Bad French Connections

Jewish Light Editorial

The French elections over this past weekend were not only upsetting to the ruling Socialist Party of French President François Hollande, whose party suffered an overall setback in the voting, but are a cause for alarm over the strong showing of the ultra-rightist National Front Party.

In-depth articles on the French elections in Monday’s editions of the New York Times, by Alissa J. Rubin and Lilia Blaise, and the Wall Street Journal, by Gabrielle Parussini and William Horobin, point out that while Hollande’s ruling Socialist Party held on to its grip on Paris with a victory by its candidate, Anne Hidalgo (the first woman to be elected to that prestigious post), the Socialists overall “suffered a stinging setback in the final round of local elections,” according to the WSJ.

The thumping overall Socialist defeat leaves Hollande “in a bind,” not only because it will adversely affect his plans for economic reforms, but because it was accompanied by an unusually strong showing by the ultra-nationalist, and historically pro-fascist National Front Party. The Times reports that the National Front won at least eight cities, along with Henin-Beaumont, the northern French town it had taken in the first round of voting on March 23.

Manuel Valls, the French interior minister, announced Sunday that the Socialists had lost at least 155 mayoralities with more than 9,000 people. The ministry also said that nationwide the National Front had elected 934 local council members. They had less than 500 previously, so this was a substantial increase and allows the party to have a presence in a number of localities even where they do not have mayors.

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Marine Le Pen, the National Front’s leader and daughter of the party’s founder, Jean Marie Le Pen (who was regarded as a Holocaust minimizer with anti-foreign and anti-Jewish inclinations), said — in a speech that the Times described as “resolute” — that “The National Front has been born as an autonomous political force … This is only the beginning,” alluding to the European Parliamentary elections that will be held in May and in which the party is expected to do well. Senate elections will be held in September, giving the National Front another opportunity to gain political traction.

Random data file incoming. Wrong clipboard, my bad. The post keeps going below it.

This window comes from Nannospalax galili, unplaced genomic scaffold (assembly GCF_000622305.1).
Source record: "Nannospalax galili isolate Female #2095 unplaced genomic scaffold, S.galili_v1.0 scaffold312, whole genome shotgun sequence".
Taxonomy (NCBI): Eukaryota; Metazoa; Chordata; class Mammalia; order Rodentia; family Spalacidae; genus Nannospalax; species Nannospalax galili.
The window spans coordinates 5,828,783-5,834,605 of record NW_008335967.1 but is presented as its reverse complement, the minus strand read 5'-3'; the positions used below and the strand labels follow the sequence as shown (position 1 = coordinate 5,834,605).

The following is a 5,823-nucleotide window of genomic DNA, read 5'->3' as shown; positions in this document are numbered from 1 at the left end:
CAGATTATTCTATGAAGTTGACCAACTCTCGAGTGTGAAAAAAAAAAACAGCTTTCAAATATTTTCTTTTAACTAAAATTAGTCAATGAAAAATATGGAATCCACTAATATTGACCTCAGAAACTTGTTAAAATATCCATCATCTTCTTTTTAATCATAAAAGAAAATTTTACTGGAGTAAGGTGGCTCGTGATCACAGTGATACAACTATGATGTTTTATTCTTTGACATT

Marine Le Pen has “sanitized” the National Front by explicitly distancing herself from her father’s xenophobic, pro-fascist and anti-Jewish views, but the party remains on the ultra-right of the French political spectrum. We hope that Marine Le Pen has purged the National Front of any remnants of her father’s original political allies who shared his ultra-nationalist and bigoted views. Regardless, the strong showing by an ultra-right party in a major European nation is cause for alarm. The openly anti-Semitic Jobbik Party in Hungary has gained ground in several recent elections and the openly pro-Nazi Golden Dawn Party elected several members to the Greek Parliament until its extremist views and alleged criminal activities resulted in its expulsion from the legislative body.

European democracies like France and Italy formerly had strong Communist parties which would often do well in municipal and regional elections. The Communist victories were not interpreted as a desire on the part of the majority of French or Italian citizens to ally themselves with the former Soviet Union or join the Communist bloc. Rather, voting Communist was taken as a sign of voter frustration over the perceived weaknesses of the ruling majority mainstream parties. Perhaps some of the votes for the National Party candidates result from a similar protest vote. But the history of Europe over much of the past 100 years is replete with examples of extremist parties that won increasing numbers of seats in democratic elections which resulted in some alarming results. The classic example was the German election of 1932 in which the National Socialist Party on the far right and the Communist Party on the extreme left dominated the Reichstag.

The strong showing by the Nazi Party in the 1932 German elections placed Adolf Hitler into the position of power that resulted in his being named Chancellor of Germany. Democratic leaders of Germany hoped that Hitler would just be an interim leader, a “passing fancy.” History bitterly proved that the rise of ultra-right and extreme parties in European democracies can have truly catastrophic results.

We hope that the citizens of France will not place the National Front on a path of increased political power which could result in the erosion, if not the elimination, of democracy in that nation.